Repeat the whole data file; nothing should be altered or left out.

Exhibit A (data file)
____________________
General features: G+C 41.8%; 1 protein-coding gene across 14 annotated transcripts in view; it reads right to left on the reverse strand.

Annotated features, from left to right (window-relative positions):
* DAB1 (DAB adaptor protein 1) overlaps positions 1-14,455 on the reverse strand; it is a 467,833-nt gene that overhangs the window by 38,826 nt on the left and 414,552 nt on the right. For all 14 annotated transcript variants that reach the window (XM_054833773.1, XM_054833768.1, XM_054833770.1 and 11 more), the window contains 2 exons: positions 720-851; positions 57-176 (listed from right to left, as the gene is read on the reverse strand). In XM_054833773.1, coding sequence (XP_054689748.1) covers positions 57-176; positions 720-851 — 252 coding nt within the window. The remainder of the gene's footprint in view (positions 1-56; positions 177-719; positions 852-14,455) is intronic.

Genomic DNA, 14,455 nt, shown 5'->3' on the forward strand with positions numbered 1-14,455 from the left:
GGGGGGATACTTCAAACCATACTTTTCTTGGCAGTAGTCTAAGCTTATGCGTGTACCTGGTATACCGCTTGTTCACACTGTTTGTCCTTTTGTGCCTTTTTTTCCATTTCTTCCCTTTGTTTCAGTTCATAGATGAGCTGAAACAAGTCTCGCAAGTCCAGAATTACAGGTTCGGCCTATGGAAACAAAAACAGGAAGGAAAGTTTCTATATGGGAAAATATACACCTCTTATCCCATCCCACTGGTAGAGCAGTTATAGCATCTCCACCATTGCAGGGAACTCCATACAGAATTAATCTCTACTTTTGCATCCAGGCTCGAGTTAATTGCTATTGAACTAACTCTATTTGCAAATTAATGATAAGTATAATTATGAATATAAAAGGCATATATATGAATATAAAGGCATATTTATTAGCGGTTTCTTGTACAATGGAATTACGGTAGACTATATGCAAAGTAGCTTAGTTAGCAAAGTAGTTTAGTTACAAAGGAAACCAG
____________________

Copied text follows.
General features: G+C 41.8%; 1 protein-coding gene across 14 annotated transcripts in view; it reads right to left on the reverse strand.

Annotated features, from left to right (window-relative positions):
* DAB1 (DAB adaptor protein 1) overlaps positions 1-14,455 on the reverse strand; it is a 467,833-nt gene that overhangs the window by 38,826 nt on the left and 414,552 nt on the right. For all 14 annotated transcript variants that reach the window (XM_054833773.1, XM_054833768.1, XM_054833770.1 and 11 more), the window contains 2 exons: positions 720-851; positions 57-176 (listed from right to left, as the gene is read on the reverse strand). In XM_054833773.1, coding sequence (XP_054689748.1) covers positions 57-176; positions 720-851 — 252 coding nt within the window. The remainder of the gene's footprint in view (positions 1-56; positions 177-719; positions 852-14,455) is intronic.

Genomic DNA, 14,455 nt, shown 5'->3' on the forward strand with positions numbered 1-14,455 from the left:
GGGGGGATACTTCAAACCATACTTTTCTTGGCAGTAGTCTAAGCTTATGCGTGTACCTGGTATACCGCTTGTTCACACTGTTTGTCCTTTTGTGCCTTTTTTTCCATTTCTTCCCTTTGTTTCAGTTCATAGATGAGCTGAAACAAGTCTCGCAAGTCCAGAATTACAGGTTCGGCCTATGGAAACAAAAACAGGAAGGAAAGTTTCTATATGGGAAAATATACACCTCTTATCCCATCCCACTGGTAGAGCAGTTATAGCATCTCCACCATTGCAGGGAACTCCATACAGAATTAATCTCTACTTTTGCATCCAGGCTCGAGTTAATTGCTATTGAACTAACTCTATTTGCAAATTAATGATAAGTATAATTATGAATATAAAAGGCATATATATGAATATAAAGGCATATTTATTAGCGGTTTCTTGTACAATGGAATTACGGTAGACTATATGCAAAGTAGCTTAGTTAGCAAAGTAGTTTAGTTACAAAGGAAACCAG